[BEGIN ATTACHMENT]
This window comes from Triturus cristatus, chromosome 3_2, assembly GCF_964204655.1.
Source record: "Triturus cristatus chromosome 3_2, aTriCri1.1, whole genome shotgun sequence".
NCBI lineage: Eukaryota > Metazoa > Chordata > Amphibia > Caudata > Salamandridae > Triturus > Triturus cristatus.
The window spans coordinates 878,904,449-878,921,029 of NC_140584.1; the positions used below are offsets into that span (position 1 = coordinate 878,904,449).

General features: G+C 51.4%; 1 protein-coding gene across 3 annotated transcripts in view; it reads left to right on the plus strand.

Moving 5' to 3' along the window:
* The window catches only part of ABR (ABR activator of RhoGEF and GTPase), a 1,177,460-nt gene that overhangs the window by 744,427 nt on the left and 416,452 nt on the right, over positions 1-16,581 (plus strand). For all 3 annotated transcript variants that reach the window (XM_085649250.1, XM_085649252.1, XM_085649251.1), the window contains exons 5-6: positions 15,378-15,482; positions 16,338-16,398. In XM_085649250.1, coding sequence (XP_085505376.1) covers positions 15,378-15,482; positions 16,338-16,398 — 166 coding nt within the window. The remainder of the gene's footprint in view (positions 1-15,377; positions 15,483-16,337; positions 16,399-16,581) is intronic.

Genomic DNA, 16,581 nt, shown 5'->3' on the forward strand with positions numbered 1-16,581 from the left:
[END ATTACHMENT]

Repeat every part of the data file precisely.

This window comes from Triturus cristatus, chromosome 3_2, assembly GCF_964204655.1.
Source record: "Triturus cristatus chromosome 3_2, aTriCri1.1, whole genome shotgun sequence".
NCBI lineage: Eukaryota > Metazoa > Chordata > Amphibia > Caudata > Salamandridae > Triturus > Triturus cristatus.
The window spans coordinates 878,904,449-878,921,029 of NC_140584.1; the positions used below are offsets into that span (position 1 = coordinate 878,904,449).

General features: G+C 51.4%; 1 protein-coding gene across 3 annotated transcripts in view; it reads left to right on the plus strand.

Moving 5' to 3' along the window:
* The window catches only part of ABR (ABR activator of RhoGEF and GTPase), a 1,177,460-nt gene that overhangs the window by 744,427 nt on the left and 416,452 nt on the right, over positions 1-16,581 (plus strand). For all 3 annotated transcript variants that reach the window (XM_085649250.1, XM_085649252.1, XM_085649251.1), the window contains exons 5-6: positions 15,378-15,482; positions 16,338-16,398. In XM_085649250.1, coding sequence (XP_085505376.1) covers positions 15,378-15,482; positions 16,338-16,398 — 166 coding nt within the window. The remainder of the gene's footprint in view (positions 1-15,377; positions 15,483-16,337; positions 16,399-16,581) is intronic.

Genomic DNA, 16,581 nt, shown 5'->3' on the forward strand with positions numbered 1-16,581 from the left: